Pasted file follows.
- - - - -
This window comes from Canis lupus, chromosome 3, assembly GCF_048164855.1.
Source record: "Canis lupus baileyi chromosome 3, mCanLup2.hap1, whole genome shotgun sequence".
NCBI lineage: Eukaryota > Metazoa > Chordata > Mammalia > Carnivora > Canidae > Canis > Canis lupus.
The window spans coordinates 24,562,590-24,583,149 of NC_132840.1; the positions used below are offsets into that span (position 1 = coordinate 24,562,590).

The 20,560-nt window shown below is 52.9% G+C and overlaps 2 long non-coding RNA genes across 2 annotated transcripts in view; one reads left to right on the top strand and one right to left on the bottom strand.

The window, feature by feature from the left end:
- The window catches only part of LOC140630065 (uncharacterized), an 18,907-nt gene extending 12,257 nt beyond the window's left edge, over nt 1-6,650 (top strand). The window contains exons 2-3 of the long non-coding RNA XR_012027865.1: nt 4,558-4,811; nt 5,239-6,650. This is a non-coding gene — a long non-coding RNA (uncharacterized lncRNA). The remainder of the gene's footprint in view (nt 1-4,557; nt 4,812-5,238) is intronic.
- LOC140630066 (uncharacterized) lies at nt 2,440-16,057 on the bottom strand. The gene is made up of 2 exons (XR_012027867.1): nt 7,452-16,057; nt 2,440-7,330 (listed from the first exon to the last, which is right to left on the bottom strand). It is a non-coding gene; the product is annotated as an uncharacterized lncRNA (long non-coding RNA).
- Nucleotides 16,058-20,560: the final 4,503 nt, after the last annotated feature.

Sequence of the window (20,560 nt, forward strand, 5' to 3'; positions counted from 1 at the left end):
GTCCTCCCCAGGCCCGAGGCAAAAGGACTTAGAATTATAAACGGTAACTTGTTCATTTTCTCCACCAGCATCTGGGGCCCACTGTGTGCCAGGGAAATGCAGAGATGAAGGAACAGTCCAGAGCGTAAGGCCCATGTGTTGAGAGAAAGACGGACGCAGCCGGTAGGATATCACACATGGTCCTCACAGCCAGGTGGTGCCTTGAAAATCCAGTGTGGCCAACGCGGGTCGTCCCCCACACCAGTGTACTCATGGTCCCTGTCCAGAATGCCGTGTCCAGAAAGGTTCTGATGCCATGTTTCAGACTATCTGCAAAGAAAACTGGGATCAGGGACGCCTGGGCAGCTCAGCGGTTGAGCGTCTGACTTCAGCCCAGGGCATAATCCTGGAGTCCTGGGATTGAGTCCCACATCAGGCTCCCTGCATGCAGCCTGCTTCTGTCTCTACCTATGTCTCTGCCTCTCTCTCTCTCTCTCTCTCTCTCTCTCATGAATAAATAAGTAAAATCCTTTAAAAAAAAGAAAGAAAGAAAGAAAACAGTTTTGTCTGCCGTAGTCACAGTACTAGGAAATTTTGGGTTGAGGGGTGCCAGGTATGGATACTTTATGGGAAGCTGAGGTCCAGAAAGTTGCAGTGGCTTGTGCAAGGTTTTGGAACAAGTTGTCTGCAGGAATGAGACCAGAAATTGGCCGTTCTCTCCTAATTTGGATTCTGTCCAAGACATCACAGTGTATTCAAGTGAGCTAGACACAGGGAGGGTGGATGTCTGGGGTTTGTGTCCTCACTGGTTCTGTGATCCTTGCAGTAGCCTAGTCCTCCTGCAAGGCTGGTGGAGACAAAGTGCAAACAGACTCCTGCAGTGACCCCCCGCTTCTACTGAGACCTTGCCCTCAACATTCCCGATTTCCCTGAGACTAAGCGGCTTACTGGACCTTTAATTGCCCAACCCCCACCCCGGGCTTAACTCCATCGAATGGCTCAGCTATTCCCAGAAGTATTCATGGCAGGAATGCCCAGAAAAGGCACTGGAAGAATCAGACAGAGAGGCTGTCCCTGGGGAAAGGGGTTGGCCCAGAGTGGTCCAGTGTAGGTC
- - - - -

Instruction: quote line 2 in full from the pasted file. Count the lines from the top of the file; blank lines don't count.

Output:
Source record: "Canis lupus baileyi chromosome 3, mCanLup2.hap1, whole genome shotgun sequence".